Badluarach to Ullapool – Section 5 | Day 16

Sadly lacking the week’s earlier blazing sunshine and light winds, Ullapool CRC’s crew of five wizened old salts, for the stretch from Badluarach on the south side of Little Loch Broom to Ullapool, were faced with a dull overcast day, northerly winds of anything up to 12 knots and slight or moderate seas, according to the Met forecast…

Rather than the closer Ardmair Bay, we decided to make for Ullapool – three miles further – as the weather was not unpleasant and the flood tide would sweep us majestically downwind up Loch Broom to be greeted by the hysterical crowd of two dog walkers on a damp Ullapool beach sometime in the afternoon … and it would leave Cùl Mòr ‘at home’ ready for the next Ullapool crew to take her on to Badentarbet Bay in Coigach the following day.

Though visibility was adequate, and the trip would involve pilotage rather than needing to wave a brass sextant about, mist and rain were threatened; we had a hand-held compass, Trails app on a mobile phone which gives a reasonably accurate track and position, and rough outline of our passage, which involved four legs:

  1. Badluarach to 3 cables West off Cailleach Head: 2.3 NM 330° T
  2. 3 cables W. off Cailleach Head to 5 cables North off Carn Dearg: 2NM 050° T
  3. 5 cables off Cearn Dearg to Ardmair beach: 6NM 100° T
  4. OR 5 cables off Carn Dearg to Rhue Lt: 5NM 110° T
  5. 1 cable off Rhue Lt to Ullapool Pt: 3 NM on 130° T

At Carn Dearg Point, we would have a choice whether to push on the Ullapool or reduce the passage by some three miles and head for Ardmair Bay if necessary. The total passage to Ullapool was 13 miles.

With a Ullapool HW at 0542, it meant we would have a fair tide ebbing under us from Badluarach to Cailleach Head which distance we expected to cover in about an hour, given we would be rowing into a northerly wind, but somewhat protected by the Scoraig peninsula till by the Cailleach light; then slackish water around Cailleach Head with the flood coming as we passed Carn Dearg. In theory…

This is the settlement of Scoraig, which has no roads or mains electricity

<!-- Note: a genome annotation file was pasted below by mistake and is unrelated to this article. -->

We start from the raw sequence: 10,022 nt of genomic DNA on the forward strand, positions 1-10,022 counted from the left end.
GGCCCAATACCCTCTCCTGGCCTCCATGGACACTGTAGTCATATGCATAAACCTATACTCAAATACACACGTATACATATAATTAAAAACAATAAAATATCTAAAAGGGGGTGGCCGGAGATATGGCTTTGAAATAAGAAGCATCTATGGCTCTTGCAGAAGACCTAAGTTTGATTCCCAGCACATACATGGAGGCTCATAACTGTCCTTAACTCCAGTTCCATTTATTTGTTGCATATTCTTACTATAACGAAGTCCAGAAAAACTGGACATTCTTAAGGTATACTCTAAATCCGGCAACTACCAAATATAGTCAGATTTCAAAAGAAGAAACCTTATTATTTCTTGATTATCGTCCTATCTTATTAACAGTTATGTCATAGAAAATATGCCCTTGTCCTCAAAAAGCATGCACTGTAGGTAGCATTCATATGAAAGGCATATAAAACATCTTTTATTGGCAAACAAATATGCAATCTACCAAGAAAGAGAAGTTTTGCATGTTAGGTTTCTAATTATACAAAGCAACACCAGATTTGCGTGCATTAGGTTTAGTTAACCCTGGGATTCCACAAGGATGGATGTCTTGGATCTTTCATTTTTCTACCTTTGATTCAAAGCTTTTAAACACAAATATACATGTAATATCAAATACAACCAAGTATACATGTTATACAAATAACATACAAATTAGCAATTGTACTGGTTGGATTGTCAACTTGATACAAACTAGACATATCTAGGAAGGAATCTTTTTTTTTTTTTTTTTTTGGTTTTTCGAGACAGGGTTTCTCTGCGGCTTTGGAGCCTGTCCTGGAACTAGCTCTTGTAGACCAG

With clawed and gnarled hands clasped to the oars, our crew of Sea Wolves (with a combined age well north of six squared), left Badluarach jetty with the safety boat shepherding us at about 1000 and hauled into a light chop kicked up by the north wind over an ebb tide. Ron had the compass and was running Trails on my phone. He also had all the Snickers bars, which was a worry…

Cailleach Head
Progress was steady and indeed fun, punctuated by salty yarns and cake recipes – politics was banned, and so were the finer points of oar design and construction and any mention of Creative Writing. The steady northerly created a somewhat bumpy tide but was cooling for our heavy work; our slow and precise rhythm was rarely disturbed and it was with some relief that we could steer round Cailleach Head at shortly before midday – a little behind schedule – onto our next leg NE for two miles to Carn Dearg.

Achmore festival in 1988
The tide turned shortly after midday and lifted us gently into Loch Broom as we passed Carn Dearg at around 1330 well to our south – it has a reef below the cliffs – and the wind was now on our port quarter as we again altered course to row along the north coast of the Scoraig peninsula, past Achmore where in 1988 there was a festival.

A request of Ron, our sturdy cox, for a Snickers bar for the rowers was met with a blank stare and a cloaked eructation followed by the unmistakeable aroma of peanuts…

In the 1980’s the whole of Annat Bay was filled in winter time with Klondykers, the local name for the fishing boats and East European factory ships who processed mackerel and herring for their home markets.

Isle Martin
To port, as we approach the entrance to Loch Broom, is Isle Martin, now owned by a community trust.

Rhue light
Well, it was downhill all the way, as we passed Rhue Light at about 1400 now steering SE for the final three miles to Ullapool Point. The light breeze had backed slightly and was now ushering us over the flood tide towards home, yearning for the manic welcome, a ticker-tape parade along Shore Street, and maybe a pint – each! A lemonade for Anne.

We dragged Cùl Mòr up the wee pier at Ullapool at 1530, fighting our way through the hysterical mobs of small molluscs and a crab with a bugle. Now for that libation.

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